The e-ROSA project seeks to build a shared vision of a future sustainable e-infrastructure for research and education in agriculture in order to promote Open Science in this field and as such contribute to addressing related societal challenges. In order to achieve this goal, e-ROSA’s first objective is to bring together the relevant scientific communities and stakeholders and engage them in the process of coelaboration of an ambitious, practical roadmap that provides the basis for the design and implementation of such an e-infrastructure in the years to come.
This website highlights the results of a bibliometric analysis conducted at a global scale in order to identify key scientists and associated research performing organisations (e.g. public research institutes, universities, Research & Development departments of private companies) that work in the field of agricultural data sources and services. If you have any comment or feedback on the bibliometric study, please use the online form.
You can access and play with the graphs:
- Evolution of the number of publications between 2005 and 2015
- Map of most publishing countries between 2005 and 2015
- Network of country collaborations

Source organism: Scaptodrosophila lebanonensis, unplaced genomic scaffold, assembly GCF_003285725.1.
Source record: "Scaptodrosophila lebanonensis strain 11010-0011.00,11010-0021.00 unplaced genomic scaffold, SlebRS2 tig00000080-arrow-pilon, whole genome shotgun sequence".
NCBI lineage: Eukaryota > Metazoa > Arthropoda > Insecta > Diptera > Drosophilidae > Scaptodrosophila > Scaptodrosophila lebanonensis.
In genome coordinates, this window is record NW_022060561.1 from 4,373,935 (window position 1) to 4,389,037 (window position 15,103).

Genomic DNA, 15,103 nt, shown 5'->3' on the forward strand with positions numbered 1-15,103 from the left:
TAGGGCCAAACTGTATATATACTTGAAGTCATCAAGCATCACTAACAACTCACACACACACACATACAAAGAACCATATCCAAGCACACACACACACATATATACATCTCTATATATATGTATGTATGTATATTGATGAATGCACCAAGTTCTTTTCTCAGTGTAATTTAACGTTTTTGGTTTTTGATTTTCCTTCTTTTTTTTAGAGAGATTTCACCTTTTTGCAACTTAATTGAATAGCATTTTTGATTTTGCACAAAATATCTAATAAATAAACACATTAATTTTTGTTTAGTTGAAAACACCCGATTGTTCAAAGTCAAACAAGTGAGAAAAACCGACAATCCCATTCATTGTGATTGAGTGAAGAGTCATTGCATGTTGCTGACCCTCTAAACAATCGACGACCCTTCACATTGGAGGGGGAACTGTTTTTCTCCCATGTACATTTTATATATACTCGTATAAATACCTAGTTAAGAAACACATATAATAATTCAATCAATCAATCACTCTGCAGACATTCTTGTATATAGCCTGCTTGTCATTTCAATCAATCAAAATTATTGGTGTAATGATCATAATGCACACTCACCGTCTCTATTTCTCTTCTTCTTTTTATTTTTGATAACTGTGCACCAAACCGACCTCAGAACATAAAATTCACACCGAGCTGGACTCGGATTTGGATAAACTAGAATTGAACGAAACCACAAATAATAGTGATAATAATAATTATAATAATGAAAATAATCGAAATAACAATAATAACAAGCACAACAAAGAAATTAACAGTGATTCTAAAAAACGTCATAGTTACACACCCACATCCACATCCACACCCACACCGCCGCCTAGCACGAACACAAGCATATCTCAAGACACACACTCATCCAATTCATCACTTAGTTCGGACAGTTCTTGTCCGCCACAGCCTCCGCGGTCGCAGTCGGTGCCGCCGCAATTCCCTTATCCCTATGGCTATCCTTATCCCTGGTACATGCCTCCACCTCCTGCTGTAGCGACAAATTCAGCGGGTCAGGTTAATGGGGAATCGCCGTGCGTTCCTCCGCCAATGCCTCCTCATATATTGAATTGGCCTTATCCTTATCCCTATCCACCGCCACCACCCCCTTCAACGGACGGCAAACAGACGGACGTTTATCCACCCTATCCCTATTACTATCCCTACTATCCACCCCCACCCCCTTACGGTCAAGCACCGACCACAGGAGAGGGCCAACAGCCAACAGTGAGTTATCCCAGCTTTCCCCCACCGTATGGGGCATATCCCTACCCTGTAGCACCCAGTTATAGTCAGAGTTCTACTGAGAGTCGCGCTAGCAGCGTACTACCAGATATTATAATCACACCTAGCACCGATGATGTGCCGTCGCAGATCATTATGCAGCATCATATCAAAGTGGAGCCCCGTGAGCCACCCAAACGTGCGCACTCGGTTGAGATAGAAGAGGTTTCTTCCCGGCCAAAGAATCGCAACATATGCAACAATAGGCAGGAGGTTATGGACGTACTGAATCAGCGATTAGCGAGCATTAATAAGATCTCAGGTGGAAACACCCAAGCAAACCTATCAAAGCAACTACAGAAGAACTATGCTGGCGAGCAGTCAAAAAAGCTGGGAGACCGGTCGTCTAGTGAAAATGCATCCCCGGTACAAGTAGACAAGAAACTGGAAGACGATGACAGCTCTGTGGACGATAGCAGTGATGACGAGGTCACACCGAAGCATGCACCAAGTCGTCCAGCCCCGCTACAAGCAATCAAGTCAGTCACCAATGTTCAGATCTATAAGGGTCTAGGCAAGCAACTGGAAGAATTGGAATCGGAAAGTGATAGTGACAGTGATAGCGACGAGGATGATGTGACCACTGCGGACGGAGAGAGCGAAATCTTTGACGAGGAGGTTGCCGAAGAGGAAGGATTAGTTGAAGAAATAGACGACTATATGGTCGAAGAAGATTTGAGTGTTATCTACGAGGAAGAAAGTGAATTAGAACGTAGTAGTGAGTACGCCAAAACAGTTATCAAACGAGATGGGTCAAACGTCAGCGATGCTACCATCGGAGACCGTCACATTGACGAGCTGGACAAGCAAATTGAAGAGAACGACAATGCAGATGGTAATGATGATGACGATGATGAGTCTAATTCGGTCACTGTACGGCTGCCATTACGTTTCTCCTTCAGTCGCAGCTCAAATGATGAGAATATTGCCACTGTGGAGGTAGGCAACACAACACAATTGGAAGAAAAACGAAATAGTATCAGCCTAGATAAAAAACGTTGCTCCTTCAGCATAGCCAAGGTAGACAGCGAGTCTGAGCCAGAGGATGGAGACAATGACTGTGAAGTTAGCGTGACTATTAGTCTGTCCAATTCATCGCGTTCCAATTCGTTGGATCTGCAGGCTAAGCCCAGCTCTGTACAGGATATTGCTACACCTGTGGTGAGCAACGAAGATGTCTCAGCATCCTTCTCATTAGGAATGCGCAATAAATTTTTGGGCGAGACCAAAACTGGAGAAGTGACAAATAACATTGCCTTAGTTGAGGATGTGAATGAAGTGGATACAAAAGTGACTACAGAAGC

- Network of institutional collaborations (+10 publications)
- Network of keywords relating to data - Link
Kalahari and Transvaal Tswana practised a mixed economy of herding, agriculture, and hunting for meat (and for skins). While faunal remains reflect higher percentage of domestic stock than of wild animals, such proportions alone do not reflect hunting's importance. Hunters probably slaughtered animals in the veld and dried the meat in strips for transport home with the skins. Moreover, hunting-related vocabulary and numerous references to wildlife trophies as associated with status show that hunting was integral to Tswana life. Hunting and wildlife utilisation changed after firearms, horses, and ivory trading were introduced. Non-consumption and trade assumed greater importance. Hunters killed wild animals to obtain trading trophies and to remove predators from expanding grazing and settlement areas. In the Transvaal, hunting largely disappeared, as Tswana were dispossessed by white settlers involved in commercial cattle and cash crop farming, and as elephants retreated north of the Limpopo River. To the west, however, game remained abundant and many observers in the Kalahari noted a wide variety of Tswana hunting practices, some likely predating the nineteenth century. Some of these hunting practices yielded substantial returns of ivory, skins, ostrich feathers, and other products which were fed into a wide-ranging trade throughout southern Africa.
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